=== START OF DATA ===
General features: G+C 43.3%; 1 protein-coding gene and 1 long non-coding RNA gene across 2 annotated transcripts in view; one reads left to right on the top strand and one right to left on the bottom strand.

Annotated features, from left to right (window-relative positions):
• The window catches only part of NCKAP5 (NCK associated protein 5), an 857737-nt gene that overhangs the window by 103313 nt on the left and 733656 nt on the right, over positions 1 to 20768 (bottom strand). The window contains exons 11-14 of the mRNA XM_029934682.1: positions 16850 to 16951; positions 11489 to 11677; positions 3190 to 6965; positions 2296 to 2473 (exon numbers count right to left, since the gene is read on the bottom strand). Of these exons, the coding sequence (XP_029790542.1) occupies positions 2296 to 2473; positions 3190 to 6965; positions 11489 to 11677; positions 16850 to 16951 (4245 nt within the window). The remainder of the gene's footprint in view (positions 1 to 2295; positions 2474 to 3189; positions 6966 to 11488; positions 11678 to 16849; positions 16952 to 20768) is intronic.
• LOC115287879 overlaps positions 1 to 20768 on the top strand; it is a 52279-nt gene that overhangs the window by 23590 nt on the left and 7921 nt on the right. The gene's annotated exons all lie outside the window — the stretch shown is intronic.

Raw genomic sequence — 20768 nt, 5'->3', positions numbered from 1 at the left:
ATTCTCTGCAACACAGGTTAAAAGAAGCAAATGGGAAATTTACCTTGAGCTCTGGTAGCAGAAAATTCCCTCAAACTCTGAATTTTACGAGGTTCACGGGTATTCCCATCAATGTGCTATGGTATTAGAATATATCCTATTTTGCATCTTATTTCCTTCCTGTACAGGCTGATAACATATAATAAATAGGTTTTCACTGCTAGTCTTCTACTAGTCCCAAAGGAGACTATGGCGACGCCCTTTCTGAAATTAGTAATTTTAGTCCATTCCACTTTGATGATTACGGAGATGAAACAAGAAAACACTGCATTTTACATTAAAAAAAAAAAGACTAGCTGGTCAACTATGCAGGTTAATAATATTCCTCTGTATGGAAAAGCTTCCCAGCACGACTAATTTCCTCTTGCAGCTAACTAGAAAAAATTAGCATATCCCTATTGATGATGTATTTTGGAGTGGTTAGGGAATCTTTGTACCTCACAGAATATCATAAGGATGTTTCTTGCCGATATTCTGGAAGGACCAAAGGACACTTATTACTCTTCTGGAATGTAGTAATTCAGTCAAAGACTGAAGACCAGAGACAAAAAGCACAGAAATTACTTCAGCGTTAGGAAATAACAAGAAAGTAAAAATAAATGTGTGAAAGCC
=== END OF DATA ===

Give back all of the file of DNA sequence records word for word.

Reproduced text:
General features: G+C 43.3%; 1 protein-coding gene and 1 long non-coding RNA gene across 2 annotated transcripts in view; one reads left to right on the top strand and one right to left on the bottom strand.

Annotated features, from left to right (window-relative positions):
• The window catches only part of NCKAP5 (NCK associated protein 5), an 857737-nt gene that overhangs the window by 103313 nt on the left and 733656 nt on the right, over positions 1 to 20768 (bottom strand). The window contains exons 11-14 of the mRNA XM_029934682.1: positions 16850 to 16951; positions 11489 to 11677; positions 3190 to 6965; positions 2296 to 2473 (exon numbers count right to left, since the gene is read on the bottom strand). Of these exons, the coding sequence (XP_029790542.1) occupies positions 2296 to 2473; positions 3190 to 6965; positions 11489 to 11677; positions 16850 to 16951 (4245 nt within the window). The remainder of the gene's footprint in view (positions 1 to 2295; positions 2474 to 3189; positions 6966 to 11488; positions 11678 to 16849; positions 16952 to 20768) is intronic.
• LOC115287879 overlaps positions 1 to 20768 on the top strand; it is a 52279-nt gene that overhangs the window by 23590 nt on the left and 7921 nt on the right. The gene's annotated exons all lie outside the window — the stretch shown is intronic.

Raw genomic sequence — 20768 nt, 5'->3', positions numbered from 1 at the left:
ATTCTCTGCAACACAGGTTAAAAGAAGCAAATGGGAAATTTACCTTGAGCTCTGGTAGCAGAAAATTCCCTCAAACTCTGAATTTTACGAGGTTCACGGGTATTCCCATCAATGTGCTATGGTATTAGAATATATCCTATTTTGCATCTTATTTCCTTCCTGTACAGGCTGATAACATATAATAAATAGGTTTTCACTGCTAGTCTTCTACTAGTCCCAAAGGAGACTATGGCGACGCCCTTTCTGAAATTAGTAATTTTAGTCCATTCCACTTTGATGATTACGGAGATGAAACAAGAAAACACTGCATTTTACATTAAAAAAAAAAAGACTAGCTGGTCAACTATGCAGGTTAATAATATTCCTCTGTATGGAAAAGCTTCCCAGCACGACTAATTTCCTCTTGCAGCTAACTAGAAAAAATTAGCATATCCCTATTGATGATGTATTTTGGAGTGGTTAGGGAATCTTTGTACCTCACAGAATATCATAAGGATGTTTCTTGCCGATATTCTGGAAGGACCAAAGGACACTTATTACTCTTCTGGAATGTAGTAATTCAGTCAAAGACTGAAGACCAGAGACAAAAAGCACAGAAATTACTTCAGCGTTAGGAAATAACAAGAAAGTAAAAATAAATGTGTGAAAGCC